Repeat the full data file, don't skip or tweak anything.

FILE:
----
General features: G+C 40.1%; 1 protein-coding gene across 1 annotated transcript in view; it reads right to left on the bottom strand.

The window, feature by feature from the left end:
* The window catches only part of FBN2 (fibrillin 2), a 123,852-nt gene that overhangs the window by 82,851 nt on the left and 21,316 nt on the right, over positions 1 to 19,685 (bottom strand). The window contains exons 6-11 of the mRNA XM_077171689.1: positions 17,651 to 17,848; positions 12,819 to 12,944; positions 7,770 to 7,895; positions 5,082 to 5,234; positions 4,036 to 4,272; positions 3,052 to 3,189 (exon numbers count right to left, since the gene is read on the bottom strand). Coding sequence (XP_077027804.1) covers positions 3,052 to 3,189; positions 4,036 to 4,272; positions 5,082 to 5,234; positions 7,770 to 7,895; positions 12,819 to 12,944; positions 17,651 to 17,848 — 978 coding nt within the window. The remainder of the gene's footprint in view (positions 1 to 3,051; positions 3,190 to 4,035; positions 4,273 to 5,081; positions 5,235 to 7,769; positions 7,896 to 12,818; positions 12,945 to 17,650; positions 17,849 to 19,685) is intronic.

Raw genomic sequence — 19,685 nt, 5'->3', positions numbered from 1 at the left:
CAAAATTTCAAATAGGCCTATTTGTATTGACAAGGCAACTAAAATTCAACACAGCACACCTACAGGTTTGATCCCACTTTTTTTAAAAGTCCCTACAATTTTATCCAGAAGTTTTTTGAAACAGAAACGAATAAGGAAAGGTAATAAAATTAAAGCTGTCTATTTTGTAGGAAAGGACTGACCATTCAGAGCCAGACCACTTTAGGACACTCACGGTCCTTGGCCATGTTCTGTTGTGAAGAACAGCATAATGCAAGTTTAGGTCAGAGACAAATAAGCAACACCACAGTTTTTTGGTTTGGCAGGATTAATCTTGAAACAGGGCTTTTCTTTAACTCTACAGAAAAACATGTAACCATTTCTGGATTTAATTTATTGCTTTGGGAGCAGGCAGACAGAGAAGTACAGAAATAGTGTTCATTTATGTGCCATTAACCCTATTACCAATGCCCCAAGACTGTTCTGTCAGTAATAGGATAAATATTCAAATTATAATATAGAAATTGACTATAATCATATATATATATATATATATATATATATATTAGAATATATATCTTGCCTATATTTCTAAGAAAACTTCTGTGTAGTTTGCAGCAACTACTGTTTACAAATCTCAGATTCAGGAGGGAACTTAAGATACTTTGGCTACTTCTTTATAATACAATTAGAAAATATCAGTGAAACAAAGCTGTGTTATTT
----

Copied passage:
General features: G+C 40.1%; 1 protein-coding gene across 1 annotated transcript in view; it reads right to left on the bottom strand.

The window, feature by feature from the left end:
* The window catches only part of FBN2 (fibrillin 2), a 123,852-nt gene that overhangs the window by 82,851 nt on the left and 21,316 nt on the right, over positions 1 to 19,685 (bottom strand). The window contains exons 6-11 of the mRNA XM_077171689.1: positions 17,651 to 17,848; positions 12,819 to 12,944; positions 7,770 to 7,895; positions 5,082 to 5,234; positions 4,036 to 4,272; positions 3,052 to 3,189 (exon numbers count right to left, since the gene is read on the bottom strand). Coding sequence (XP_077027804.1) covers positions 3,052 to 3,189; positions 4,036 to 4,272; positions 5,082 to 5,234; positions 7,770 to 7,895; positions 12,819 to 12,944; positions 17,651 to 17,848 — 978 coding nt within the window. The remainder of the gene's footprint in view (positions 1 to 3,051; positions 3,190 to 4,035; positions 4,273 to 5,081; positions 5,235 to 7,769; positions 7,896 to 12,818; positions 12,945 to 17,650; positions 17,849 to 19,685) is intronic.

Raw genomic sequence — 19,685 nt, 5'->3', positions numbered from 1 at the left:
CAAAATTTCAAATAGGCCTATTTGTATTGACAAGGCAACTAAAATTCAACACAGCACACCTACAGGTTTGATCCCACTTTTTTTAAAAGTCCCTACAATTTTATCCAGAAGTTTTTTGAAACAGAAACGAATAAGGAAAGGTAATAAAATTAAAGCTGTCTATTTTGTAGGAAAGGACTGACCATTCAGAGCCAGACCACTTTAGGACACTCACGGTCCTTGGCCATGTTCTGTTGTGAAGAACAGCATAATGCAAGTTTAGGTCAGAGACAAATAAGCAACACCACAGTTTTTTGGTTTGGCAGGATTAATCTTGAAACAGGGCTTTTCTTTAACTCTACAGAAAAACATGTAACCATTTCTGGATTTAATTTATTGCTTTGGGAGCAGGCAGACAGAGAAGTACAGAAATAGTGTTCATTTATGTGCCATTAACCCTATTACCAATGCCCCAAGACTGTTCTGTCAGTAATAGGATAAATATTCAAATTATAATATAGAAATTGACTATAATCATATATATATATATATATATATATATATATTAGAATATATATCTTGCCTATATTTCTAAGAAAACTTCTGTGTAGTTTGCAGCAACTACTGTTTACAAATCTCAGATTCAGGAGGGAACTTAAGATACTTTGGCTACTTCTTTATAATACAATTAGAAAATATCAGTGAAACAAAGCTGTGTTATTT